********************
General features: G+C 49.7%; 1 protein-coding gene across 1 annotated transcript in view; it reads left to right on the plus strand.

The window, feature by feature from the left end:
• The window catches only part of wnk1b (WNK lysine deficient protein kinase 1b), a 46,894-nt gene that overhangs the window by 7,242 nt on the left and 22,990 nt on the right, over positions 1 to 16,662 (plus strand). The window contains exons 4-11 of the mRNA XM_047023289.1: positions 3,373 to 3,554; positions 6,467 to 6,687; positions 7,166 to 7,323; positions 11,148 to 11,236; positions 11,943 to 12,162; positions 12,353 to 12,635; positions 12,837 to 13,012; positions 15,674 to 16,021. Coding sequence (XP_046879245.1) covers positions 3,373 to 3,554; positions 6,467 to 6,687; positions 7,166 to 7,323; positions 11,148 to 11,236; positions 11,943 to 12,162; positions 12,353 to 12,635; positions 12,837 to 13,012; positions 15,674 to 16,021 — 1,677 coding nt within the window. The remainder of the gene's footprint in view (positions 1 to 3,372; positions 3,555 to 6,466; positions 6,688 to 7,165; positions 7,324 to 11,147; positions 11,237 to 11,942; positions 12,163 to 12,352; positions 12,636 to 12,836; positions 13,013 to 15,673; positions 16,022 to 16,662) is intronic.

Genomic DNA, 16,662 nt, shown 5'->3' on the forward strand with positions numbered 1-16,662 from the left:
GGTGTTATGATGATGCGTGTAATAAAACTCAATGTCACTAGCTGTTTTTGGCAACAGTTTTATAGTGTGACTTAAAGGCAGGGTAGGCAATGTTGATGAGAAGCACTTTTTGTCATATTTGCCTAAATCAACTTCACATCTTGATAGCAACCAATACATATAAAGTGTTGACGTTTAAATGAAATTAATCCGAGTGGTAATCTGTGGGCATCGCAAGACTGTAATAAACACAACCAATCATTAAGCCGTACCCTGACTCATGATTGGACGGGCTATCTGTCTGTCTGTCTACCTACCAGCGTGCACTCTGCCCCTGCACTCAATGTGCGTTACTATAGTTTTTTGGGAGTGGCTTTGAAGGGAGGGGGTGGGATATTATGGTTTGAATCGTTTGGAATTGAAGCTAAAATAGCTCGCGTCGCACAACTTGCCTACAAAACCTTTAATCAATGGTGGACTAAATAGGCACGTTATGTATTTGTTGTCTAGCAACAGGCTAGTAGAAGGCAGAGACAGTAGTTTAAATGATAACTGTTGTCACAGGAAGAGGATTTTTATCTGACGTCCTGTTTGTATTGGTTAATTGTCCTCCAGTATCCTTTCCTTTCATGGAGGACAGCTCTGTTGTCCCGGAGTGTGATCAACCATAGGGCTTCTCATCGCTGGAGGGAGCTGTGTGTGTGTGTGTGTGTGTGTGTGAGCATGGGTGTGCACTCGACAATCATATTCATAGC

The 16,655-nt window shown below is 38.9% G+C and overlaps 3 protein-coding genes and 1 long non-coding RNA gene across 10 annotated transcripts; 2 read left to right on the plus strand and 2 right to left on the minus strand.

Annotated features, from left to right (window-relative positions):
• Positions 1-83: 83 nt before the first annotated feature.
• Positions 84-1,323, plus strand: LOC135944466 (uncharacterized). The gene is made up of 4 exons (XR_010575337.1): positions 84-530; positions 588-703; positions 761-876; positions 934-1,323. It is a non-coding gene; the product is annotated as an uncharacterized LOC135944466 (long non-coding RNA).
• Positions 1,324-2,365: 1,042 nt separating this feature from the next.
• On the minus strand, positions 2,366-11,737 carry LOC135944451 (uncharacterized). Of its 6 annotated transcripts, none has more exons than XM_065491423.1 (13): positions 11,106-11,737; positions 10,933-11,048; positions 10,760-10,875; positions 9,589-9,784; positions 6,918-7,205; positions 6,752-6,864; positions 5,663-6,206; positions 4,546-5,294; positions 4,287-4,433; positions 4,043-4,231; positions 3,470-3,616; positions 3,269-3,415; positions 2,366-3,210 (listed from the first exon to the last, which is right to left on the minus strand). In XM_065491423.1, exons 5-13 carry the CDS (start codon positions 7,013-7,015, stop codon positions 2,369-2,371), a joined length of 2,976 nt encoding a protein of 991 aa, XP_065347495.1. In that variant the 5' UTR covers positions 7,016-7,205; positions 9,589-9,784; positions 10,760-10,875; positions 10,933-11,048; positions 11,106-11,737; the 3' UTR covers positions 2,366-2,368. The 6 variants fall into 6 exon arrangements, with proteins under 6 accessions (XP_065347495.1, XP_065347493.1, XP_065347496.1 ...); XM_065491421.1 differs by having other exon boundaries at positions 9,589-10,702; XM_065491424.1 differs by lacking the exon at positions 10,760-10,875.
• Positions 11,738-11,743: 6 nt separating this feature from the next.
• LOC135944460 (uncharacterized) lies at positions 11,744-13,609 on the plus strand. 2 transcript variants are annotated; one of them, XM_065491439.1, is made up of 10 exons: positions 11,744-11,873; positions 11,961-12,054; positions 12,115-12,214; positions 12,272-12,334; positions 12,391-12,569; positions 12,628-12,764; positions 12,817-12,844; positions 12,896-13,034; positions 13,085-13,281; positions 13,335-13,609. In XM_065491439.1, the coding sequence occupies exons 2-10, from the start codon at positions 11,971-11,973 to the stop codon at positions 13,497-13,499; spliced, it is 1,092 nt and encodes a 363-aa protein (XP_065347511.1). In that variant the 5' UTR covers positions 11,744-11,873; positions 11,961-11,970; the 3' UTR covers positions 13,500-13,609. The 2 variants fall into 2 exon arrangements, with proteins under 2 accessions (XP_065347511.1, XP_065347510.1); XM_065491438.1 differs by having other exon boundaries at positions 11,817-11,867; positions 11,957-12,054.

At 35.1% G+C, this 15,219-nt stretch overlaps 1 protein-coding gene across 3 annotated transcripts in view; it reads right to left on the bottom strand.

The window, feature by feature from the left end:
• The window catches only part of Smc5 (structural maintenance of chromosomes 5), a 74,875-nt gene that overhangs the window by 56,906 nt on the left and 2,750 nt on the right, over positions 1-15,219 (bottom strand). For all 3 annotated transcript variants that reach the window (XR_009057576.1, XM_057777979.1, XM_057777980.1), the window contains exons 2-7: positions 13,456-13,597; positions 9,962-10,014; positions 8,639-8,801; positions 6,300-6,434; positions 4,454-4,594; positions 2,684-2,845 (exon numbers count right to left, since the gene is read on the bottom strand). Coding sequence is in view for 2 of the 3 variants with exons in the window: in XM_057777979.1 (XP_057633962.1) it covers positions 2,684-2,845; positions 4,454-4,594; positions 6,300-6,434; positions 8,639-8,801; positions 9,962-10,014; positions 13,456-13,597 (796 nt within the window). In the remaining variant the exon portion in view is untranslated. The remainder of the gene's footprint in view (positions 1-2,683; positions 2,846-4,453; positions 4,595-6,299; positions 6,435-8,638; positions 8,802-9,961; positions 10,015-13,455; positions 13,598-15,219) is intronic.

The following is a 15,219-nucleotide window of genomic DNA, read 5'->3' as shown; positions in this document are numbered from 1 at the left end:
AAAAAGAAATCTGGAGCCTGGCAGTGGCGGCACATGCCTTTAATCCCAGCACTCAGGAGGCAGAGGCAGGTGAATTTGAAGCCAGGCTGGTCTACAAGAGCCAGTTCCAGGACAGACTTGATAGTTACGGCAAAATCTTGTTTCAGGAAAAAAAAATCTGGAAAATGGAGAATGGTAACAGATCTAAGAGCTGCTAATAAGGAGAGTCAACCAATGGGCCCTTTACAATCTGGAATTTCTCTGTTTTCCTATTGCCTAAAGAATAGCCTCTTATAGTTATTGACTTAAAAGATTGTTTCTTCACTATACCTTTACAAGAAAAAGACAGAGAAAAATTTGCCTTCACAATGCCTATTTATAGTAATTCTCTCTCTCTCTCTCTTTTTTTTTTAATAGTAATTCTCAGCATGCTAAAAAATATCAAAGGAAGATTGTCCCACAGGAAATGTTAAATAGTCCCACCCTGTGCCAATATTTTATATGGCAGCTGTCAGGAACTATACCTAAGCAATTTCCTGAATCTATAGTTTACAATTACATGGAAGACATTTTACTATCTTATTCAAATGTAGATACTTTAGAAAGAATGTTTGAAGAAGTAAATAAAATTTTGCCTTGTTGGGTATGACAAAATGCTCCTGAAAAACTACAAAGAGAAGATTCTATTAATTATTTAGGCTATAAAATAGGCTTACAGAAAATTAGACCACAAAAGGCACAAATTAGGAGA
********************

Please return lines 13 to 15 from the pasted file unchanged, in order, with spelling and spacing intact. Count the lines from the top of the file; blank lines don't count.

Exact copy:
• LOC135944460 (uncharacterized) lies at positions 11,744-13,609 on the plus strand. 2 transcript variants are annotated; one of them, XM_065491439.1, is made up of 10 exons: positions 11,744-11,873; positions 11,961-12,054; positions 12,115-12,214; positions 12,272-12,334; positions 12,391-12,569; positions 12,628-12,764; positions 12,817-12,844; positions 12,896-13,034; positions 13,085-13,281; positions 13,335-13,609. In XM_065491439.1, the coding sequence occupies exons 2-10, from the start codon at positions 11,971-11,973 to the stop codon at positions 13,497-13,499; spliced, it is 1,092 nt and encodes a 363-aa protein (XP_065347511.1). In that variant the 5' UTR covers positions 11,744-11,873; positions 11,961-11,970; the 3' UTR covers positions 13,500-13,609. The 2 variants fall into 2 exon arrangements, with proteins under 2 accessions (XP_065347511.1, XP_065347510.1); XM_065491438.1 differs by having other exon boundaries at positions 11,817-11,867; positions 11,957-12,054.

At 35.1% G+C, this 15,219-nt stretch overlaps 1 protein-coding gene across 3 annotated transcripts in view; it reads right to left on the bottom strand.

The window, feature by feature from the left end: